Use this to calibrate your scale to a known value. First, remove everything from the scale that will not be there permanently and tare the scale to zero (see ‘Tare Scale to Zero’).
Next place an accurate and known mass onto your scale. Then select ‘Calibrate scale’ by sending 2 in the configuration menu.
If you are using Serial Load Cell Converter version 1.2, the prompt will tell you to place a known weight on the scale. After placing a known weight on the scale, send another character to move on to the next step of the calibration process. You will be prompted to enter the known weight on the scale. In this case, a smartphone was measured with another scale and recored as 0.3821 lbs. After entering 0.3821, additional trailing 0's needed to be entered to fill in the array.
Once the array is filled with 0.382100000000, you will be taken back to the configuration menu.
Next use the ‘a’ and ‘z’ keys to increase or decrease the reading to match your mass. Holding ‘a’ or ‘z’ will change the calibration factor at a faster rate. Press ‘x’ once the reading closely matches the known weight.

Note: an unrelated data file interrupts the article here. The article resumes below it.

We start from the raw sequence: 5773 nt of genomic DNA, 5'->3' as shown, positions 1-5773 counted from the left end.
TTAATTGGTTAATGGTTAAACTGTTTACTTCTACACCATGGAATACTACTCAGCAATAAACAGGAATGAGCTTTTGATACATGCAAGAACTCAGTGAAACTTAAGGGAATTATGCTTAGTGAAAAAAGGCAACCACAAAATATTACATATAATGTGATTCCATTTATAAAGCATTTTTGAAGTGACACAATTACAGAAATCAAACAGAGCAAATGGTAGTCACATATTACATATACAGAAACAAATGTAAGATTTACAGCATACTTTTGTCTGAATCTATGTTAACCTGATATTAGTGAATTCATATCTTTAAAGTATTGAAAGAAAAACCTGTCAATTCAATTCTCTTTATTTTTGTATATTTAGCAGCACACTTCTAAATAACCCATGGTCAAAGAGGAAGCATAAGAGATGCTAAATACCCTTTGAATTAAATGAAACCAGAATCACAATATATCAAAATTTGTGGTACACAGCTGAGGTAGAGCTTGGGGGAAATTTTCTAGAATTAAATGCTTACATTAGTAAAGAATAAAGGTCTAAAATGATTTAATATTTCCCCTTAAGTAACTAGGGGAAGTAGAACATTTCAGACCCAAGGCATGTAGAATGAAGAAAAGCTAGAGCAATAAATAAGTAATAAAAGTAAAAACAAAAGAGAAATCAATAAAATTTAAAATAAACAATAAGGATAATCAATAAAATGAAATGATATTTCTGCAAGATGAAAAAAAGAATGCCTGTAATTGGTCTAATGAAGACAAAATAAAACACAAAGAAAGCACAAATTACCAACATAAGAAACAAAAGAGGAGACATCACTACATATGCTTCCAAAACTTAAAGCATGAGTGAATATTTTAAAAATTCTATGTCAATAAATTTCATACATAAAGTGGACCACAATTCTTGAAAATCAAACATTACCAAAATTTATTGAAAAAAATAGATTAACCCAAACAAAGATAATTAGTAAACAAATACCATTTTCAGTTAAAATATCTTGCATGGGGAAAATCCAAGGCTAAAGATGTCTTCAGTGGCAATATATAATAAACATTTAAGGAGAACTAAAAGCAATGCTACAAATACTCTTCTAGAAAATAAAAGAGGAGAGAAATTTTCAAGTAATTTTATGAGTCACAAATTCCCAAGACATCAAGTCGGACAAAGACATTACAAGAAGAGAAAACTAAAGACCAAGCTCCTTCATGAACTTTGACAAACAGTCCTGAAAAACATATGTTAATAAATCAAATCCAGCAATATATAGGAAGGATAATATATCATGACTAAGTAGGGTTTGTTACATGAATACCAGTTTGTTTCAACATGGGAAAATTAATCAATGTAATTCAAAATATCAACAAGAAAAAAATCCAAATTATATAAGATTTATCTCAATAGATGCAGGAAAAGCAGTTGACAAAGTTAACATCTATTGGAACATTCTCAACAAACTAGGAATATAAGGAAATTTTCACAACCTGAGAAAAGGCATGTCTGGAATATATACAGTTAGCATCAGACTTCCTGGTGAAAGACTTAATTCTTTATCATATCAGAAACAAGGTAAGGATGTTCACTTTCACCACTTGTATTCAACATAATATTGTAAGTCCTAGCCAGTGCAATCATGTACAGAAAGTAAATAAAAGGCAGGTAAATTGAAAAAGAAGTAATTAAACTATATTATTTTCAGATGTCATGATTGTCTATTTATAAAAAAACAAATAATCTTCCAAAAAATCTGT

Click the image for a closer look
This will enable or disable the millisecond timestamp shown at the start of every reading. The default is to show a timestamp.
Set Report Rate
This controls how often OpenScale reports a reading. This is handy if you need a very accurate amount of time between readings or wish to limit the number of data points. Once selected from the configuration menu use the ‘a’ and ‘z’ keys to increase or decrease the time between readings. The default is 5Hz or 200ms between reports.
The report rate is calculated at power up and when the user selects ‘Set report Rate’ from the configuration menu. The fastest possible report rate is about 10.98Hz or 91ms between reports. This rate is affected by many things:
- Faster baud rates (115200bps) allows for faster printing of text
- Turning off time stamp and temperature readings require less characters to be printed
- Lowering the ‘average amounts’ setting will decrease the amount of time it takes to read the load cell.
- If attached, the remote temperature sensor takes around 19ms to read
- Decreasing the number of decimals decreases the number of characters to print
Set Baud Rate
This controls the baud rate that OpenScale communicates. OpenScale runs at 9600bps by default. Type in the baud rate you would like and press return. OpenScale will immediately go to this baud rate. This is configurable from 1200 to 1,000,000bps but standard baud rates (multiples of 1200: 9600, 57600, 115200, etc) are recommended. OpenScale will attempt to go to the user inputted baud rate but the timing errors for exotic baud rates may become significant enough to make communication impossible.
Change Units of Measure